Updated: Jul 20
Rupert Murdoch's News Corp has entered into a Credit Agreement with the Bank of America. The Credit Agreement, dated March 29th 2022 and filed with the US Securities and Exchange Commission and the ASX in Australia, features a schedule of commitments including $100M in the form of Revolving Credit from the Bank of China.
The agreement also features a series of other lenders whose collective allotments provide the media organisation with a total of US$1,250,000,000. These other lenders include JP Morgan Chase, Citibank, Morgan Stanley and Goldman Sachs as well as a number of Australia's largest banks including Westpac, The Commonwealth Bank and National Australia Bank.
Of the 13 lenders listed, the Bank of China is the second largest financier, as the oldest and largest bank on Chinese soil with an estimated $3.7US trillion held in assets.
Source: https://www.asx.com.au/asxpdf/20220331/pdf/457j6jn142wxwm.pdf, Page 143
The Australian lenders are providing, on average, commitments of $28.3M as part of the first term of the loan and $42.5M in the form of revolving credit. The purpose of the credit is publically unknown, with the agreement document stating that the use of the funds are available for general purposes and refinancing existing credit agreements.
SECTION 2.17. Use of Proceeds. The proceeds of the Advances shall be available (and the each Borrower agrees that it shall use such proceeds) solely for general corporate purposes of the Borrower and its Subsidiaries and refinancing of the Existing Credit Agreement.
Source: https://www.asx.com.au/asxpdf/20220331/pdf/457j6jn142wxwm.pdf, Page 72
It has been suggested that the credit could be utilised as part of a corporate takeover. In March 2021, News Corp acquired three new corporate assets totalling $1.07 Billion, including the book publisher Houghton Mifflin Harcourt for $460 million and the Investors Business Daily for $360 million. In August 2021, News Corp then announced the acquisition of the Oil Price Information Service (OPIS) for $1.15 Billion.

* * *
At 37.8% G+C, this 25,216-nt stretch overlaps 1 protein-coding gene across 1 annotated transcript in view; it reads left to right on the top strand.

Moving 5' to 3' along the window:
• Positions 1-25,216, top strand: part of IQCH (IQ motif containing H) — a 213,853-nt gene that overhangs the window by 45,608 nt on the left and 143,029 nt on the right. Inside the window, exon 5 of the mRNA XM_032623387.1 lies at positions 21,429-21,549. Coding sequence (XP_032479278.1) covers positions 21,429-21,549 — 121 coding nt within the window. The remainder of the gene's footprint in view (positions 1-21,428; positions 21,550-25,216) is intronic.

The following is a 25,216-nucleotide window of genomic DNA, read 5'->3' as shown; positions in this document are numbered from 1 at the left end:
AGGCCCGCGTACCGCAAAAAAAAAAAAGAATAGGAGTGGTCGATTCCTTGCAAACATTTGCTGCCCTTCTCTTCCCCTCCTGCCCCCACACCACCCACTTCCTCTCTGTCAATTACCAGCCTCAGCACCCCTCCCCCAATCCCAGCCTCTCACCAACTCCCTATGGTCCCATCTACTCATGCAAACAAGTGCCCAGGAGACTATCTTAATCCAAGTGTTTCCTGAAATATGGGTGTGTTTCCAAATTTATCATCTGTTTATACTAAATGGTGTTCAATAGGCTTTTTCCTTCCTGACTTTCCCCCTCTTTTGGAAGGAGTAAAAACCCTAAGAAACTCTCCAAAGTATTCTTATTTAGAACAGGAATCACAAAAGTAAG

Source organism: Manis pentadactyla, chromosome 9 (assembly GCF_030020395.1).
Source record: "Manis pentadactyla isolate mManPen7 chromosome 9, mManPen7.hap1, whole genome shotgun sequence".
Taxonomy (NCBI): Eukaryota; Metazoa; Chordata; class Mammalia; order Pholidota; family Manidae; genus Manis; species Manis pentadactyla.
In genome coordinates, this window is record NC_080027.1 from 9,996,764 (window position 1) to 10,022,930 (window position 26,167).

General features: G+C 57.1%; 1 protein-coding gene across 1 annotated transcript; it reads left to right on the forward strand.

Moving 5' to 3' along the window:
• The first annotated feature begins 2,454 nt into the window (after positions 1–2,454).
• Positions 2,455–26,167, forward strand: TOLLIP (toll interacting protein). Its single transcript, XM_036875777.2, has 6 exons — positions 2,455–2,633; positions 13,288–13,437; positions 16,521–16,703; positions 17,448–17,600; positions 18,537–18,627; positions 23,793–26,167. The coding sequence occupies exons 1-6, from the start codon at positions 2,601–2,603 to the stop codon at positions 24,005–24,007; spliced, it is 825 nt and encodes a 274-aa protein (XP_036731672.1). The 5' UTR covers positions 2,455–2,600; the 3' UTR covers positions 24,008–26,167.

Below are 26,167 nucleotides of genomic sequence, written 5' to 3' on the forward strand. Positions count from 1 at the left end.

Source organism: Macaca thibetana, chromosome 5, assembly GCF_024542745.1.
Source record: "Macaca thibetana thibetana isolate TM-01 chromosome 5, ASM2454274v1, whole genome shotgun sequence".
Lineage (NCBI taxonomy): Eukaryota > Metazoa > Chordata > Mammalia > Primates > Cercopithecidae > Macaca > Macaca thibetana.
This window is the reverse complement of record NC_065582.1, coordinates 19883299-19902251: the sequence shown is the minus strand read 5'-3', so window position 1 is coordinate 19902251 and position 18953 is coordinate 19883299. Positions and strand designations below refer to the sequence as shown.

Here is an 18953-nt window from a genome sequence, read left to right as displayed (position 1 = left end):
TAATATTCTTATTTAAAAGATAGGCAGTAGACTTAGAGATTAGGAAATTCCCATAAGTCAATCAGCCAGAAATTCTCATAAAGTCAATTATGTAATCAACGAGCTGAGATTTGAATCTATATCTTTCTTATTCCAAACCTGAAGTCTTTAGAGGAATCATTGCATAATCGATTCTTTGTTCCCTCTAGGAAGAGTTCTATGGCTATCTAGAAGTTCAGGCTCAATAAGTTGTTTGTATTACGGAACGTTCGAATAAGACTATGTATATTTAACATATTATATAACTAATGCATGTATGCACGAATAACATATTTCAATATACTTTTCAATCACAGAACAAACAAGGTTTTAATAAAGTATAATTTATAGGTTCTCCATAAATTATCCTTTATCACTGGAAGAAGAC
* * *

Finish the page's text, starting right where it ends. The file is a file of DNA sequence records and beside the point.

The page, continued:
Closure of Australian Regional & Community News Outlets
In 2016, News Corp acquired virtually all regional newspapers operated by APN. This effectively closed the media chain which was purchased for $36 million.
In April 2020, News Corp closed down 60 of its newspaper outlets. By the middle of the year, News Corp closed down more than 100 print newspapers which largely served remote and regional communities. Of those outlets affected by these changes, 112 newspapers ceased publication of print media, 36 outlets closed down entirely and 76 would continue only as online publications. A number of the publications originally acquired as part of the APN acquisition were part of this list of outlets to be either closed or moved to only-online publication, including the Northern Star and Daily Examiner for New South Wales, and Sunshine Coast Daily, Mackay Daily Mercury and Queensland Times in Queensland.
News Corp claimed after the closure of these outlets that the media vacuum would be then covered by digital news. Past Federal secretary of the Media, Entertainment & Arts Alliance and previous president of the International Federation of Journalists, Christopher Warren, speculated on the results of these closures:
"But like all commercial media News Corp is a business. This more limited regional news network will diminish over time, with any lingering news output focusing on communities that remain wealthy enough to attract advertising dollars. This means that in regional Australia local news will soon follow print as a luxury, with only the ABC filling the gap left by commercial market failure."